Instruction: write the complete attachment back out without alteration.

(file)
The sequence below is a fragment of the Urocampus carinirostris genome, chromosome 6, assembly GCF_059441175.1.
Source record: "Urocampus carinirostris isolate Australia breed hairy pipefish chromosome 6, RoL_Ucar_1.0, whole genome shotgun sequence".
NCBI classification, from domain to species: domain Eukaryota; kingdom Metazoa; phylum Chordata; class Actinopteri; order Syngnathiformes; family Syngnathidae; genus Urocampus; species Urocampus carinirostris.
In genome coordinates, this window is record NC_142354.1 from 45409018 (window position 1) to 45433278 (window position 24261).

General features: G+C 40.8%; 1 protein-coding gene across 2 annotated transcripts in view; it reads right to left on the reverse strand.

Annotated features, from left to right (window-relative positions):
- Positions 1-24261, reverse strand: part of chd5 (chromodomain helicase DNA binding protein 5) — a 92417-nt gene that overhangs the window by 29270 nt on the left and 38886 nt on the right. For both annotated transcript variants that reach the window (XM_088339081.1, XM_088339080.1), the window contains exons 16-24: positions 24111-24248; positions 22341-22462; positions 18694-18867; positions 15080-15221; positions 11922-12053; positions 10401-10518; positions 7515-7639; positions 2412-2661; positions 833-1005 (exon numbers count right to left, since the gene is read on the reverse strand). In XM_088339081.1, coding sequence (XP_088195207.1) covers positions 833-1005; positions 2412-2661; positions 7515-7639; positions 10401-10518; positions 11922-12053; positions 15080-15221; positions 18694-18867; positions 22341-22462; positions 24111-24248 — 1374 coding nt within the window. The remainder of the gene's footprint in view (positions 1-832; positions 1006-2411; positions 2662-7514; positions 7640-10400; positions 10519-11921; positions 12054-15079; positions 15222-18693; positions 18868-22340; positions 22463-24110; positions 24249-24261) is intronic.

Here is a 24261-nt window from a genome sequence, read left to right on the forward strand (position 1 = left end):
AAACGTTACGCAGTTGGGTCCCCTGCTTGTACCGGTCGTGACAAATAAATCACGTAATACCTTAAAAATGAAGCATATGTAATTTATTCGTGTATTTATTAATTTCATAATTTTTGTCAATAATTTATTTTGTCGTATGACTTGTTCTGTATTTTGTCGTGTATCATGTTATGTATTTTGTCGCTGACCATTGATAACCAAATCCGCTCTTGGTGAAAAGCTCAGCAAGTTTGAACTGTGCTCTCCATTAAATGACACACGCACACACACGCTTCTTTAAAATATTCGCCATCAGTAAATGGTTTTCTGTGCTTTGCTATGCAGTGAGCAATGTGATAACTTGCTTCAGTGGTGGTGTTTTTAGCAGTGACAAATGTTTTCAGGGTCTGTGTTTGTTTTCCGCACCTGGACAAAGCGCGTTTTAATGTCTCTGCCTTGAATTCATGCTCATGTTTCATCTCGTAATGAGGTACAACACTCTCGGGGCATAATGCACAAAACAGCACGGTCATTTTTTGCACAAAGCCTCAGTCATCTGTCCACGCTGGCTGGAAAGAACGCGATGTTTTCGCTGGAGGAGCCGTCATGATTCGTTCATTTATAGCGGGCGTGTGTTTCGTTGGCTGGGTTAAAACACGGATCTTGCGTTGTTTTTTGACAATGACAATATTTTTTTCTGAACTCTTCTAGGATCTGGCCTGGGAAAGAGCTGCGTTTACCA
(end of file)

The sequence below is a fragment of the Urocampus carinirostris genome, chromosome 6, assembly GCF_059441175.1.
Source record: "Urocampus carinirostris isolate Australia breed hairy pipefish chromosome 6, RoL_Ucar_1.0, whole genome shotgun sequence".
NCBI classification, from domain to species: domain Eukaryota; kingdom Metazoa; phylum Chordata; class Actinopteri; order Syngnathiformes; family Syngnathidae; genus Urocampus; species Urocampus carinirostris.
In genome coordinates, this window is record NC_142354.1 from 45409018 (window position 1) to 45433278 (window position 24261).

General features: G+C 40.8%; 1 protein-coding gene across 2 annotated transcripts in view; it reads right to left on the reverse strand.

Annotated features, from left to right (window-relative positions):
- Positions 1-24261, reverse strand: part of chd5 (chromodomain helicase DNA binding protein 5) — a 92417-nt gene that overhangs the window by 29270 nt on the left and 38886 nt on the right. For both annotated transcript variants that reach the window (XM_088339081.1, XM_088339080.1), the window contains exons 16-24: positions 24111-24248; positions 22341-22462; positions 18694-18867; positions 15080-15221; positions 11922-12053; positions 10401-10518; positions 7515-7639; positions 2412-2661; positions 833-1005 (exon numbers count right to left, since the gene is read on the reverse strand). In XM_088339081.1, coding sequence (XP_088195207.1) covers positions 833-1005; positions 2412-2661; positions 7515-7639; positions 10401-10518; positions 11922-12053; positions 15080-15221; positions 18694-18867; positions 22341-22462; positions 24111-24248 — 1374 coding nt within the window. The remainder of the gene's footprint in view (positions 1-832; positions 1006-2411; positions 2662-7514; positions 7640-10400; positions 10519-11921; positions 12054-15079; positions 15222-18693; positions 18868-22340; positions 22463-24110; positions 24249-24261) is intronic.

Here is a 24261-nt window from a genome sequence, read left to right on the forward strand (position 1 = left end):
AAACGTTACGCAGTTGGGTCCCCTGCTTGTACCGGTCGTGACAAATAAATCACGTAATACCTTAAAAATGAAGCATATGTAATTTATTCGTGTATTTATTAATTTCATAATTTTTGTCAATAATTTATTTTGTCGTATGACTTGTTCTGTATTTTGTCGTGTATCATGTTATGTATTTTGTCGCTGACCATTGATAACCAAATCCGCTCTTGGTGAAAAGCTCAGCAAGTTTGAACTGTGCTCTCCATTAAATGACACACGCACACACACGCTTCTTTAAAATATTCGCCATCAGTAAATGGTTTTCTGTGCTTTGCTATGCAGTGAGCAATGTGATAACTTGCTTCAGTGGTGGTGTTTTTAGCAGTGACAAATGTTTTCAGGGTCTGTGTTTGTTTTCCGCACCTGGACAAAGCGCGTTTTAATGTCTCTGCCTTGAATTCATGCTCATGTTTCATCTCGTAATGAGGTACAACACTCTCGGGGCATAATGCACAAAACAGCACGGTCATTTTTTGCACAAAGCCTCAGTCATCTGTCCACGCTGGCTGGAAAGAACGCGATGTTTTCGCTGGAGGAGCCGTCATGATTCGTTCATTTATAGCGGGCGTGTGTTTCGTTGGCTGGGTTAAAACACGGATCTTGCGTTGTTTTTTGACAATGACAATATTTTTTTCTGAACTCTTCTAGGATCTGGCCTGGGAAAGAGCTGCGTTTACCA